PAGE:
SOA Tips - Address Scalability Bottlenecks with Distributed Caching

By Iqbal Khan

After the explosion of Web applications to accommodate high-traffic usage, the next big wave has become service-oriented architecture (SOA). SOA is destined to become a standard way for developing extremely scalable applications, and cloud computing platforms like Windows Azure represent a giant leap in moving SOA toward achieving this goal.

SOA allows users to distribute applications to multiple locations, multiple departments within an organization, and multiple businesses across the Internet. Plus, it permits reuse of existing code within an organization and, more importantly, collaboration among different business units.

A SOA application is usually deployed in a server farm in a load-balanced environment. The goal is to allow the application to handle as much load as you throw at it. The question thus becomes: What are some of the considerations you should have in mind for improving both performance and scalability of your SOA application?

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Although SOA, by design, is intended to provide scalability, there are many issues you must address before you can truly achieve scalability. Some of these issues involve how you code your SOA application, but the most important bottlenecks often relate to how you store and access your data. I’ll explore those issues and provide some solutions in this article.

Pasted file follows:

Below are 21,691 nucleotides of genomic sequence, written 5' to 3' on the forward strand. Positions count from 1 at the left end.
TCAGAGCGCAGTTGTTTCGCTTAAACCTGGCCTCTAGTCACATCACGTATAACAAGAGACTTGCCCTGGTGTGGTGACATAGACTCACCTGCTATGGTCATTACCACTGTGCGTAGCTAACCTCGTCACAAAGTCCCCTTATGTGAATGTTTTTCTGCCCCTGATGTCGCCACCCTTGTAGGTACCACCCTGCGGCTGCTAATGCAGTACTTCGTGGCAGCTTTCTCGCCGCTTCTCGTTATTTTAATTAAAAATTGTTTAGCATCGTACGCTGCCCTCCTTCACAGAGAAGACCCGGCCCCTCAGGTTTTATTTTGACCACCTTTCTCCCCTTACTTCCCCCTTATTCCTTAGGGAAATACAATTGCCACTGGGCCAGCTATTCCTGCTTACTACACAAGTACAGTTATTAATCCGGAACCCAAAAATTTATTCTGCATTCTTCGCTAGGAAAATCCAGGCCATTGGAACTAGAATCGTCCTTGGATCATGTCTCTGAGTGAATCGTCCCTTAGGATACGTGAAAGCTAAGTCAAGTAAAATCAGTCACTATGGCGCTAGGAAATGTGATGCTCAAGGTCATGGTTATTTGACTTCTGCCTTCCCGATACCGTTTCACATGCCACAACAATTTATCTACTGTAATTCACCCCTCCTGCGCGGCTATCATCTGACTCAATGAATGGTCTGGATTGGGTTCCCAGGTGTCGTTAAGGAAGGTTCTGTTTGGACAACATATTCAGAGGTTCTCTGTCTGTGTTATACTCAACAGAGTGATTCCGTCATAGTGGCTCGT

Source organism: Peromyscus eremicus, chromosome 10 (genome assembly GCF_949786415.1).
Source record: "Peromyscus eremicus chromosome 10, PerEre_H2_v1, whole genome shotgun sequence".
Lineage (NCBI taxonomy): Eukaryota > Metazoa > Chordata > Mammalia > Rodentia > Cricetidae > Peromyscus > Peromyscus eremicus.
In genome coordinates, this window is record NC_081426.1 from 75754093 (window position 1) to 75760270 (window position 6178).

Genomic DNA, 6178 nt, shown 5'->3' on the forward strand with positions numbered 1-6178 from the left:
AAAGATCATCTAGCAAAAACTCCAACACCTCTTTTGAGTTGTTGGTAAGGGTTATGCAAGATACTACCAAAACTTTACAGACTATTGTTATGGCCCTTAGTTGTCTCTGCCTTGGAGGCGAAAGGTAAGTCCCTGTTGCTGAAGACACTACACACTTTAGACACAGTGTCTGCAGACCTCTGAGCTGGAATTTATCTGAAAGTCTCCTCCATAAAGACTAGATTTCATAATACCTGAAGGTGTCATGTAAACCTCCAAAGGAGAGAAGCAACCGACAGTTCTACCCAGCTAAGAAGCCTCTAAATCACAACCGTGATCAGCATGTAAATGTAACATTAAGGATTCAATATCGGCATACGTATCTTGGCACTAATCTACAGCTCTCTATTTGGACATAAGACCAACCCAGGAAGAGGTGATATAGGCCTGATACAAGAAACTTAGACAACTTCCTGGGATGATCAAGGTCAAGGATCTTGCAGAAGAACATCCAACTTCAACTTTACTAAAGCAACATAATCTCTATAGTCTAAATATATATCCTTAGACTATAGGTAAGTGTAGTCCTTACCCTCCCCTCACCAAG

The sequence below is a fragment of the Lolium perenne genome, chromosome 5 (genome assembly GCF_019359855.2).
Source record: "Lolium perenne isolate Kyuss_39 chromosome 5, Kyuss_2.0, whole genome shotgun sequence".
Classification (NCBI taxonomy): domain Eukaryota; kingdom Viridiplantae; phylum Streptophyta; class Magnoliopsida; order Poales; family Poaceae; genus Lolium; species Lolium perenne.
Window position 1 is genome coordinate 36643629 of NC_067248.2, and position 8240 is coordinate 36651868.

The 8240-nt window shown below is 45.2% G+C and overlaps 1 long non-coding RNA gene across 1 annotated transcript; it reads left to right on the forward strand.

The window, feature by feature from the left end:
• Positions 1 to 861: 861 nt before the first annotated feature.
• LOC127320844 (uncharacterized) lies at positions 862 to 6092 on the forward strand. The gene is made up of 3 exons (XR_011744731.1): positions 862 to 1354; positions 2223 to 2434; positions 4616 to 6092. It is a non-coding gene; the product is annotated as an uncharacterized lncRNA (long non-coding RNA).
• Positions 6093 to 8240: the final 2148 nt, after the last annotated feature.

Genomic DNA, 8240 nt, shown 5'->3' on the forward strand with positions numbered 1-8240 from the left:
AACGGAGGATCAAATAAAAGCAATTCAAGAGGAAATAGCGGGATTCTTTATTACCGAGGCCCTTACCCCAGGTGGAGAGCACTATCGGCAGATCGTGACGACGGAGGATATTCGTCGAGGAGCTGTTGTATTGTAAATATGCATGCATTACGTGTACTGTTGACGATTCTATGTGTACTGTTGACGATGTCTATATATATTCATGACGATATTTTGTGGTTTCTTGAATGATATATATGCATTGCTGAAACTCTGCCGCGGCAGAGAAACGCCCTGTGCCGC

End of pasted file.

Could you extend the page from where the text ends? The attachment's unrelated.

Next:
Find Scalability Bottlenecks

A true SOA application should scale easily as far as the application architecture is concerned. A SOA application has two components: service components and client applications. The client application may be a Web application, another service or any other application that relies on the SOA service components to do its job.

One of the key ideas behind SOA is to break up the application into small chunks so these components can be run on multiple servers as separate services.

Ideally, these services should be stateless as much as possible. Stateless means they don’t retain any data with them across multiple calls, allowing you to run the services on multiple computers. There’s no dependence on where the data was the last time, so there’s no data being kept on any particular server across multiple service calls.

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